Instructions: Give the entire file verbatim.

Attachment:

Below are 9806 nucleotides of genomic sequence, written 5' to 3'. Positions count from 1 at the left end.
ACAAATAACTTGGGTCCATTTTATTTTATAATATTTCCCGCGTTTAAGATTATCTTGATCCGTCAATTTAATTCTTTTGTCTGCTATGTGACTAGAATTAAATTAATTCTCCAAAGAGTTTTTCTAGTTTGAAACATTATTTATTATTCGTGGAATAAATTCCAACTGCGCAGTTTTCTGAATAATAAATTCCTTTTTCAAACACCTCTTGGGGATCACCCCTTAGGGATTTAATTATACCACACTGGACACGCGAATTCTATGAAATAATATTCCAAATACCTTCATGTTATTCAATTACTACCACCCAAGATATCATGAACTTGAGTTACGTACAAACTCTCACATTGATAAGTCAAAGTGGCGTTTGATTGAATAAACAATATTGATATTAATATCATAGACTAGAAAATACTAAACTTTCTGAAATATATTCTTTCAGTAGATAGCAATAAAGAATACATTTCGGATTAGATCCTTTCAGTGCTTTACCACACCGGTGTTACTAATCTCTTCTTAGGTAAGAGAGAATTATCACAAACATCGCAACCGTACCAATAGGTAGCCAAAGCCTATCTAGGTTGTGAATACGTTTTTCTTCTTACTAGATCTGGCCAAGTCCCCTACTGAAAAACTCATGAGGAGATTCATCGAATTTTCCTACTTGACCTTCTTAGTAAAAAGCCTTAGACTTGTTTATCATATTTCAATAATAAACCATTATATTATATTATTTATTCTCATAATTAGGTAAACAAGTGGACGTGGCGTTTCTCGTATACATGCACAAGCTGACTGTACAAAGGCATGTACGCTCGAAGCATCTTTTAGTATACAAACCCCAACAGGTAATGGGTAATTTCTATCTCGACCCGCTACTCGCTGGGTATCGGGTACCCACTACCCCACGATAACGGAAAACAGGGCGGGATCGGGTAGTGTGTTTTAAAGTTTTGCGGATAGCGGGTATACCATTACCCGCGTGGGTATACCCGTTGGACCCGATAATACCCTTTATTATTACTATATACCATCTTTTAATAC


Below are 9806 nucleotides of genomic sequence, written 5' to 3'. Positions count from 1 at the left end.
ACAAATAACTTGGGTCCATTTTATTTTATAATATTTCCCGCGTTTAAGATTATCTTGATCCGTCAATTTAATTCTTTTGTCTGCTATGTGACTAGAATTAAATTAATTCTCCAAAGAGTTTTTCTAGTTTGAAACATTATTTATTATTCGTGGAATAAATTCCAACTGCGCAGTTTTCTGAATAATAAATTCCTTTTTCAAACACCTCTTGGGGATCACCCCTTAGGGATTTAATTATACCACACTGGACACGCGAATTCTATGAAATAATATTCCAAATACCTTCATGTTATTCAATTACTACCACCCAAGATATCATGAACTTGAGTTACGTACAAACTCTCACATTGATAAGTCAAAGTGGCGTTTGATTGAATAAACAATATTGATATTAATATCATAGACTAGAAAATACTAAACTTTCTGAAATATATTCTTTCAGTAGATAGCAATAAAGAATACATTTCGGATTAGATCCTTTCAGTGCTTTACCACACCGGTGTTACTAATCTCTTCTTAGGTAAGAGAGAATTATCACAAACATCGCAACCGTACCAATAGGTAGCCAAAGCCTATCTAGGTTGTGAATACGTTTTTCTTCTTACTAGATCTGGCCAAGTCCCCTACTGAAAAACTCATGAGGAGATTCATCGAATTTTCCTACTTGACCTTCTTAGTAAAAAGCCTTAGACTTGTTTATCATATTTCAATAATAAACCATTATATTATATTATTTATTCTCATAATTAGGTAAACAAGTGGACGTGGCGTTTCTCGTATACATGCACAAGCTGACTGTACAAAGGCATGTACGCTCGAAGCATCTTTTAGTATACAAACCCCAACAGGTAATGGGTAATTTCTATCTCGACCCGCTACTCGCTGGGTATCGGGTACCCACTACCCCACGATAACGGAAAACAGGGCGGGATCGGGTAGTGTGTTTTAAAGTTTTGCGGATAGCGGGTATACCATTACCCGCGTGGGTATACCCGTTGGACCCGATAATACCCTTTATTATTACTATATACCATCTTTTAATAC